Racing: The A-Z of betting - B is for...

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The Independent Online
B is for . . .

Bandit, One-Armed: Not the description favoured by the betting-shop operators, who prefer the altogether more cuddly "Amusement With Prizes machine", but this itself is hardly accurate, since the entertainment is minimal and the rewards, in the long term at least, non-existent. Like a roulette wheel, they obey the unbreakable laws of probability, the first and most important of which is that the machine always wins. Not that the certainty of losing will ever deter the committed gambler, and Ladbrokes' recent annual profit figures showed a substantial rise, a fair slice of which was attributed to the introduction of OAB/AWPs. Now that's a jackpot.

Banks, John: One of the few bookies to have made a lasting contribution to the English language, Banks is generally believed to have coined the phrase "a licence to print money" to describe the betting-shop business. For almost 20 years, Banks was one of the most colourful figures on the racecourse, a courageous bookmaker of the old school who would form an opinion and challenge the punters to take him on, often laying favourites at several points more than his rivals in the ring. Contemptuous of the safety-first approach adopted by Lad- brokes, Hills et al as they built their off-course empires, Banks rarely missed an opportunity to criticise them - or racing's authorities - with the candour which only a Glaswegian can muster. The betting and talking came to an abrupt halt in 1978, however, when the Jockey Club found him guilty of paying John Francome for information on runners from Fred Winter's yard, where Francome was the stable jockey. Having broken two important rules - don't get caught, and don't annoy the authorities - Banks was warned off for four years, which only makes you wonder what one of the Big Three might get if one of their numerous informers in the big yards was prepared to give evidence against them.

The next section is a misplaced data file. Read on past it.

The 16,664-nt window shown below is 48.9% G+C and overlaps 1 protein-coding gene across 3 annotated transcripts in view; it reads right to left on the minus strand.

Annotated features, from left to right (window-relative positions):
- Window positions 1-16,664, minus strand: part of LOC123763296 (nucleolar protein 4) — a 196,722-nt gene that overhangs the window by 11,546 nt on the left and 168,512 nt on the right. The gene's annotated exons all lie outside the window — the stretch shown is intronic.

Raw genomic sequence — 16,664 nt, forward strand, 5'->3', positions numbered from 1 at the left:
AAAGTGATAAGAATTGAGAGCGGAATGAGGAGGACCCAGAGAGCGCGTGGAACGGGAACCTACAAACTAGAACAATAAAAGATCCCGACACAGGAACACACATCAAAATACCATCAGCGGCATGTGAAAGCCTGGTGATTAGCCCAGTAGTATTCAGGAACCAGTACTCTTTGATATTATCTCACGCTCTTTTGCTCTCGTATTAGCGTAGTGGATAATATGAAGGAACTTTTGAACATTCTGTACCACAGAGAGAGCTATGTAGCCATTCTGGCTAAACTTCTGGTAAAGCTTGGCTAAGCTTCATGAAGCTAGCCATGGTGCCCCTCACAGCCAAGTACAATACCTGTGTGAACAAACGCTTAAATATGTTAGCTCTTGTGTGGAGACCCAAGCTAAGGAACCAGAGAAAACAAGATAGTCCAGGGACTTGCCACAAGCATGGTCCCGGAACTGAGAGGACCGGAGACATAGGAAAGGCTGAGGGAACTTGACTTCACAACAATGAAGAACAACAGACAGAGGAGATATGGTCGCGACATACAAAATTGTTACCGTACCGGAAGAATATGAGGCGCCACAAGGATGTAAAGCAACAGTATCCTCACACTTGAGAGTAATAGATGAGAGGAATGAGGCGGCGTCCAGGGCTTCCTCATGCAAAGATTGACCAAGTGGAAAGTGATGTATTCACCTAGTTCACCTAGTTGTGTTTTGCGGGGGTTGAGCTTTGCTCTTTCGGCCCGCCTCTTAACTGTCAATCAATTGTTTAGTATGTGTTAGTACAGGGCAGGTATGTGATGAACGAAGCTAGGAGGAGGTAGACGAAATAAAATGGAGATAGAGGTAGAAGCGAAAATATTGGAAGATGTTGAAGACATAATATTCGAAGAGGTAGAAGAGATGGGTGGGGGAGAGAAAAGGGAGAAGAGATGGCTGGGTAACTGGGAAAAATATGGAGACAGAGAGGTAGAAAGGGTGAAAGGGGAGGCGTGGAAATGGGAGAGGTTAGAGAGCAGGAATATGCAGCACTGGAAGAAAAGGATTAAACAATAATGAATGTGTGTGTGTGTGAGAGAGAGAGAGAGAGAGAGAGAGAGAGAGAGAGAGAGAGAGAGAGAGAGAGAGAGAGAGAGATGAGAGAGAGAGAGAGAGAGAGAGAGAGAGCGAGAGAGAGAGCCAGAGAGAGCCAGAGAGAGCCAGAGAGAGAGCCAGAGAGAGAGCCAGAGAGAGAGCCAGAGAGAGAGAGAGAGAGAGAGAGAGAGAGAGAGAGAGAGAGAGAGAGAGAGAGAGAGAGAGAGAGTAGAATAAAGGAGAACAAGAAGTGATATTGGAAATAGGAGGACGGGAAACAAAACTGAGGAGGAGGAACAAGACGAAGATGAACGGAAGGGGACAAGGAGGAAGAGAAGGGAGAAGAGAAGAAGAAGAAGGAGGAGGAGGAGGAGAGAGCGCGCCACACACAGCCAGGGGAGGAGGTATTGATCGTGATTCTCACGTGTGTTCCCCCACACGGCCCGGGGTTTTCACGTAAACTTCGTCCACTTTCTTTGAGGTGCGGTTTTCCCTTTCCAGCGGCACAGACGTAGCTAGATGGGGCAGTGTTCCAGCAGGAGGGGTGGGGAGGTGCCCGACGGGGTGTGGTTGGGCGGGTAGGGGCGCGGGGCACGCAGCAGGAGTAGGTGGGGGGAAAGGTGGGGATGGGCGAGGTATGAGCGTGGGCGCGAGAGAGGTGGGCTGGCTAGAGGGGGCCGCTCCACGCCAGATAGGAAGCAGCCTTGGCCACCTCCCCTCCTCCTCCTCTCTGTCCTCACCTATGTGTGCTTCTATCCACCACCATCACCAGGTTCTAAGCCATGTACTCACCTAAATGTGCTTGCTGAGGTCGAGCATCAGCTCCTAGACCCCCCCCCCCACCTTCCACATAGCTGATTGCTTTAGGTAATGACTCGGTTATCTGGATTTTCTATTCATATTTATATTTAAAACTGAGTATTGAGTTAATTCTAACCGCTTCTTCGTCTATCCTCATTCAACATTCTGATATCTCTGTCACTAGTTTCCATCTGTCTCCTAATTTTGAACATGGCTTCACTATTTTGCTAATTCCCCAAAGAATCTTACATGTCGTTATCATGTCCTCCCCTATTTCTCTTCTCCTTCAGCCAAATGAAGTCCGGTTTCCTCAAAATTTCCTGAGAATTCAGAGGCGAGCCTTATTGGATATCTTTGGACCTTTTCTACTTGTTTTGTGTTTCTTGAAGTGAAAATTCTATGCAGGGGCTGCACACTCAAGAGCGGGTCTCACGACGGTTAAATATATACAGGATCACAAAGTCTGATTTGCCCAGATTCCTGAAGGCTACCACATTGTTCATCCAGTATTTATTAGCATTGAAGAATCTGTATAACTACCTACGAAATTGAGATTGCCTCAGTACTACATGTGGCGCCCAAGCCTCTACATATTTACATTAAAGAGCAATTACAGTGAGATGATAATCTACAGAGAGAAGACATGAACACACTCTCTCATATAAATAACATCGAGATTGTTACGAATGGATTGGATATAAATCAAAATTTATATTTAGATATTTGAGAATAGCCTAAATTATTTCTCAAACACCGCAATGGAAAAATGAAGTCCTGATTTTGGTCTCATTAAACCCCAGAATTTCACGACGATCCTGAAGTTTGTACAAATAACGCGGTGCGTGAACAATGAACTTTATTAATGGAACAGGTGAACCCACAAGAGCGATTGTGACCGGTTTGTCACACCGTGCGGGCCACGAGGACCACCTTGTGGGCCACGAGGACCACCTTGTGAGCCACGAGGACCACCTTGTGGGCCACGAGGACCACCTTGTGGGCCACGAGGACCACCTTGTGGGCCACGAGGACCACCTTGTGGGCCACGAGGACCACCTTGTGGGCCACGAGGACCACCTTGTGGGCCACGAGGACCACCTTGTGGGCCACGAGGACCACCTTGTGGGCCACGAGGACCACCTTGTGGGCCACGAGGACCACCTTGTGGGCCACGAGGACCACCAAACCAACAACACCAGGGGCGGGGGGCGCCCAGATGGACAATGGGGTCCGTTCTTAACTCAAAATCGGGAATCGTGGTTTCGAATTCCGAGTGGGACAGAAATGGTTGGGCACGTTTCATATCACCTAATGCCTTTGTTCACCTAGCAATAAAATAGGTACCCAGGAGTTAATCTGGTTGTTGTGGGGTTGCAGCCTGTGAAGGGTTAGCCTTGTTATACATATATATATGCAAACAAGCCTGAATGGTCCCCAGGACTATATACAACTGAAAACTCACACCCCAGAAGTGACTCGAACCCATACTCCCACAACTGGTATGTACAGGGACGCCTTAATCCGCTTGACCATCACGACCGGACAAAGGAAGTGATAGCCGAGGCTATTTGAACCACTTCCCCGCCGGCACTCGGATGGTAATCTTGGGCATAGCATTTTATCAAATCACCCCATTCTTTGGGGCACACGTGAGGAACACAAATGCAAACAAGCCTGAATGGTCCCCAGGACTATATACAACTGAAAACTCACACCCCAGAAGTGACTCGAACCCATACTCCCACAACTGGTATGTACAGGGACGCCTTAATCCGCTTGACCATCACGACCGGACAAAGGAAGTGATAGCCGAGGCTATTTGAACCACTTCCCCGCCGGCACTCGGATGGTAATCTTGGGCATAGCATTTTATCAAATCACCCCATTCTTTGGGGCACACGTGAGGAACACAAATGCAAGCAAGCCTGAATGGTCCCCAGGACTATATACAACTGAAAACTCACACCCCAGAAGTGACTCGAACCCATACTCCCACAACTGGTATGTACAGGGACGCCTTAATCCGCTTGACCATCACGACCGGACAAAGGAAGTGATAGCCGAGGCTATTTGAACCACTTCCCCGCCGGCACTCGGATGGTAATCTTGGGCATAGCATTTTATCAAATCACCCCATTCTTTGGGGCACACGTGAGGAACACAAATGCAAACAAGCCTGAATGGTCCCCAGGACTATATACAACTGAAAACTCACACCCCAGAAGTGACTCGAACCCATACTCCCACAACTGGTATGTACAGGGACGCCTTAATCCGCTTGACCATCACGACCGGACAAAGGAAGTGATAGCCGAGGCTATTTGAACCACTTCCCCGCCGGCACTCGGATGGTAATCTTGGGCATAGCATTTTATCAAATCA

Bar: In a betting show, the minimum price of the horses not quoted by name, which in the case of the BBC can sometimes mean 27 of the runners in a field of 30. Also an area of the racecourse which has given rise to one of the few foolproof winner-finding systems yet devised. Simply pick a name at random from the handicap due off in 25 minutes' time, then try to slip in a quick drink before placing your bet. As the beast romps home at 20-1, you will, of course, remain trapped in the middle of a 12- deep maul while the adolescent with an attitude problem who forms the entire bar staff attempts - in his own sweet time - to serve several hundred thirsty punters. NB. This system works only if you are not within shouting distance of either a bookie or a Tote window.

Big Mac: The given nickname of one John Michael McCririck, and apparently an example of unusual perception on behalf of the Channel 4 racing team, who generally prefer picture puzzles and schoolboy sniggers. To some palates, both man and moniker are unappetising, tasteless and big on promotion - and, on closer inspection, very light on substance.

Blower: Any punter under 25 years of age will look at you a little strangely if you tell them this, but until the arrival of SIS broadcasting on 5 May 1987, about 97 per cent of British racing went unwatched by the nation's punters. From the legalisation of betting shops in the early 1960s, successive governments believed that, although their customers were making enormous contributions to the Exchequer, they should on no account be encouraged to do so, or indeed allowed to enjoy the process if they succumbed to temptation. This philosophy gave us blanked-out windows, sawdust on the floor, those strange, fluttering strips of plastic which hid the interior on the rare high-summer occasions when the door was opened to let in some fresh air, and above all, the blower. A circle of punters would stare at the loudspeaker which relayed the commentaries, as rapt as pilgrims at a shrine, while the man behind the microphone described the action with varying degrees of accuracy. In order to hold the attention, for instance, finishes rarely seemed to be anything other than desperately close, even when examination of the following day's papers showed that the favourite had won unchallenged by 20 lengths.

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